Predictably, I think A.O. comes off best in this she said/he said exchange.
SCOTT: I think the first Salander movie ran into a serious problem when it tried to translate Larsson’s anger about pervasive sexual violence into cinematic terms. It is in the nature of the moving image to give pleasure, and in the nature of film audiences — consciously or not, admittedly or not — to find pleasure in what they see. So in depicting Salander’s rape by her guardian in the graphic way he did, the director, Niels Arden Oplev, ran the risk of aestheticizing, glamorizing and eroticizing it, just as Gaspar Noé did with Monica Bellucci’s assault in “Irreversible.”
The risk is not dissolved but rather compounded when the answering, avenging violence is staged and shot in almost exactly the same kind of gruesome detail, since the audience knows it is supposed to enjoy that. In other words, even though the earlier violation can be said to justify the later revenge, that logic turns out to be reversible. You could call this the “I Spit on Your Grave” paradigm. It is definitely at work in “Sucker Punch,” which gains in sleaziness by coyly keeping its rape fantasies within PG-13 limits and fairly quivering with ecstasy as it contemplates scenes of female victimization.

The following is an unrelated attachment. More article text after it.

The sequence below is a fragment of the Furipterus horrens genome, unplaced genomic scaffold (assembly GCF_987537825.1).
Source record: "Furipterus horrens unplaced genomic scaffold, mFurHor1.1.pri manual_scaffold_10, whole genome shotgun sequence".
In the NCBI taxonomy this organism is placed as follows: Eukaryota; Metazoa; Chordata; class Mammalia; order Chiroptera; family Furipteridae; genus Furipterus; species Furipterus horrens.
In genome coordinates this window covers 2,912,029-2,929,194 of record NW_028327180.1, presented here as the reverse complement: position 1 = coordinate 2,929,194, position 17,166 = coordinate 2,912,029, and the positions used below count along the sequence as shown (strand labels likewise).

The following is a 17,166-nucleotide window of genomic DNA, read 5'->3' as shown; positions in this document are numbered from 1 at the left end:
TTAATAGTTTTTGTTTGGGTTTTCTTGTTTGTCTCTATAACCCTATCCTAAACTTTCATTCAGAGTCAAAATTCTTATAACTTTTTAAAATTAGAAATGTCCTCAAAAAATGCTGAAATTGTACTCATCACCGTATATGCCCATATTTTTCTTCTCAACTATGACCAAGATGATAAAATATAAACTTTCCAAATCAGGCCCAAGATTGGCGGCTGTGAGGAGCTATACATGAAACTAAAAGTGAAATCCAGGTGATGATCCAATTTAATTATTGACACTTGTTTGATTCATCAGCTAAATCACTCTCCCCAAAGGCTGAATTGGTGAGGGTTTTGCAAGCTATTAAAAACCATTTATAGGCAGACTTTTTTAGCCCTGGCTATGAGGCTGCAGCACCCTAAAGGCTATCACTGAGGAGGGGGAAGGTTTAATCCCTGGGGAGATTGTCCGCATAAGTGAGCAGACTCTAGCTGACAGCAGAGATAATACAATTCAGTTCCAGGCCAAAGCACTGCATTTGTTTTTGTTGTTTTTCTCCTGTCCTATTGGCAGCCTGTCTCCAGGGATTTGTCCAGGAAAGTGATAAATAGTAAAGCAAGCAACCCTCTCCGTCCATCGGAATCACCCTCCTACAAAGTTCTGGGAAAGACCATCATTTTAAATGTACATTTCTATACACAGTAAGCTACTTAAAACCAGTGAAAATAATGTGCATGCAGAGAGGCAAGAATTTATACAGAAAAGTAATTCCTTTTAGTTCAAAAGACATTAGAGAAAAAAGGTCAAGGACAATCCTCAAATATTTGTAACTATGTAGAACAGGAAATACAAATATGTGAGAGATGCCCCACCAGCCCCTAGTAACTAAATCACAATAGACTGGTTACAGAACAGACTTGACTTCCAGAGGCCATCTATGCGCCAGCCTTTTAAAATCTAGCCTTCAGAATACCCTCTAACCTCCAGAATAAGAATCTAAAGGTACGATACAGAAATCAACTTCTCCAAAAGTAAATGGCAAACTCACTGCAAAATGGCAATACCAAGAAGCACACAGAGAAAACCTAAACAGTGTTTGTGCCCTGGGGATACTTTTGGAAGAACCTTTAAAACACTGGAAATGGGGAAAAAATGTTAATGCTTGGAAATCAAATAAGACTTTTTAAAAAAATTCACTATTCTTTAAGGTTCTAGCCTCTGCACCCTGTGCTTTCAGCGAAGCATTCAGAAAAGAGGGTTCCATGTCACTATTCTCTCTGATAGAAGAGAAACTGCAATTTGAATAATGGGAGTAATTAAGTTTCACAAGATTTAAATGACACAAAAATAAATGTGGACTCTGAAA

Jean-Luc Godard posited that all he needed to make a movie was a girl and a gun. (Some of his later work makes me wish he had stuck to that formula.) To put the gun in the hands of the girl may be a way to cut out the middleman, as it were, and also, as you suggest, to maximize commercial potential by providing something for everyone. I think that calculation works best when the filmmakers show some interest in exploring the complex intertwinings of sex and violence, rather than simply mashing them up or using one as a substitute for the other. On the other hand, it’s sometimes just fun to watch Saoirse Ronan or Ellen Page — or all the other sisters of Angelina Jolie, our era’s pioneering and still supreme female action star — beat up some deserving Badman.